Manchester Police Chief Todd Fitzgerald says since the onset of COVID, his department has been receiving a steady stream of scam reports. This week, after two Manchester residents lost $15,000 and $50,000 to lottery scammers, he decided to push out a fresh public warning to residents.
“This is something every town is dealing with this right now,” Chief Fitzgerald said Tuesday. “And it’s important to warn people. Many of these scams use a similar approach, and it’s too bad that often we get the call when it’s too late.”
Most recently, the two cases involved.
The most recent cases happened last weekend, when police received two reports from residents—both in their early to mid 60s—who said they had fallen victim to a scam involving lottery winnings. Potential victims are told they have won a lottery or sweepstakes and must pay an amount up front – either a service charge or taxes and fees -- to receive the full larger prize and possibly a bonus. The first resident reported losing about $15,000, while another reported losing about $50,000. The investigation into these incidents is ongoing.
“If you are randomly contacted about winning a lottery, the odds are high that it is a scam to extort money,” Chief Fitzgerald said. “Scam operations use a variety of schemes to target people, especially seniors on limited incomes. We ask residents who receive offers from unknown individuals to please call the Manchester-by-the-Sea Police Department so that we can assist them.”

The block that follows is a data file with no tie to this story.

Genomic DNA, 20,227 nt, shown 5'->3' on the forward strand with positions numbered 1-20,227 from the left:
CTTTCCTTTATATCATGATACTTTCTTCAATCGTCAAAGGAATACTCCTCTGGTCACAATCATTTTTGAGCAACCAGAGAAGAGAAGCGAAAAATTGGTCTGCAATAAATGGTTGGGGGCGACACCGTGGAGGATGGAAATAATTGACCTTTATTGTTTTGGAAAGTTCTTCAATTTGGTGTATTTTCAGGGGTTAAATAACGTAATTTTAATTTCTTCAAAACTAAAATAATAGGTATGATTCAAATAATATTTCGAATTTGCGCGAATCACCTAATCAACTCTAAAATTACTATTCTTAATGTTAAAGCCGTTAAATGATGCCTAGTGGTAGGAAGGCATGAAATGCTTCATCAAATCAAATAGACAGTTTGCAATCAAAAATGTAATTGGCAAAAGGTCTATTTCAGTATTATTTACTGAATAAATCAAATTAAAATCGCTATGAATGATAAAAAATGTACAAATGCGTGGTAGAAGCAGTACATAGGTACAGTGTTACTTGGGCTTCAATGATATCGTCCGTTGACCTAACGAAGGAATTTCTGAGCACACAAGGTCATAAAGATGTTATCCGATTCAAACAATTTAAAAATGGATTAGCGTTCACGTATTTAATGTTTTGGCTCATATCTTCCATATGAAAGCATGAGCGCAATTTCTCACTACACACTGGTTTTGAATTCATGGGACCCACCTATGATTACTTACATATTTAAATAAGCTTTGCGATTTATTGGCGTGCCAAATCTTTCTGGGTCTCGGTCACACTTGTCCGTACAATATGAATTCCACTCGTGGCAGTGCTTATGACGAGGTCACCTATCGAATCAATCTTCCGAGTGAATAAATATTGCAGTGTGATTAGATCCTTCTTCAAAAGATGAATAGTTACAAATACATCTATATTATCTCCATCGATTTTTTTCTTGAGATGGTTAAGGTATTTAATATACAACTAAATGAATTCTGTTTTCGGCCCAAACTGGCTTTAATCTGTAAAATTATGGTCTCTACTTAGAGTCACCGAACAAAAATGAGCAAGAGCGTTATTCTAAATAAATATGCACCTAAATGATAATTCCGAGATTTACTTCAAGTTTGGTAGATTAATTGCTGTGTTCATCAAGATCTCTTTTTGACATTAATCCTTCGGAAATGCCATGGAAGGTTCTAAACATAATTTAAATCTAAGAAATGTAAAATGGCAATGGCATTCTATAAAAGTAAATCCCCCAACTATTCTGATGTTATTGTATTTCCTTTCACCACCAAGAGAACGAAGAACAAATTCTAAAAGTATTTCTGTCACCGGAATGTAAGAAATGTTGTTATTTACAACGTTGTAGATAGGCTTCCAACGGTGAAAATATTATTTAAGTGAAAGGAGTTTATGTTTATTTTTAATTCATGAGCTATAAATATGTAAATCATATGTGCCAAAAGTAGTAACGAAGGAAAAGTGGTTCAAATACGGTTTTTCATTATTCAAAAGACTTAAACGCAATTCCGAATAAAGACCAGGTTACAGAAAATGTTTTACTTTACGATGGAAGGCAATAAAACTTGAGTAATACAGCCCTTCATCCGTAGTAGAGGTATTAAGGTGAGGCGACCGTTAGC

Nearly all the time, it’s too late for police to recover money. And according to Massachusetts Secretary of State Bill Galvin, popular scams go beyond phone calls or emails about phantom lottery winnings. Scams include fake Fraud Alerts (a popular one now involves a supposed Amazon fraud alert about an iPhone11 purchase), tax refunds, stimulus checks, even romance connections.
That said, it’s lottery scams, especially emanating from other countries, are currently among of the most prevalent consumer frauds, according to the Federal Trade Commission. Consumers should pause if anyone asks for payment, or private information (Social Security number, for instance), if something is “too good to be true” or if the caller uses high pressure tactics. Don’t believe everything you are told. If something sounds "too good to be true," it probably is.
Unfortunately, said Fitzgerald, if a victim gives the scammer a pre-paid debit card number, sends a money order or makes a wire transfer, the money is very likely gone. There is usually no way to recover those funds.
“Many times we’re contacted when it’s too late,” said Fitzgerald. “And in the end, they just need us for the Police report.”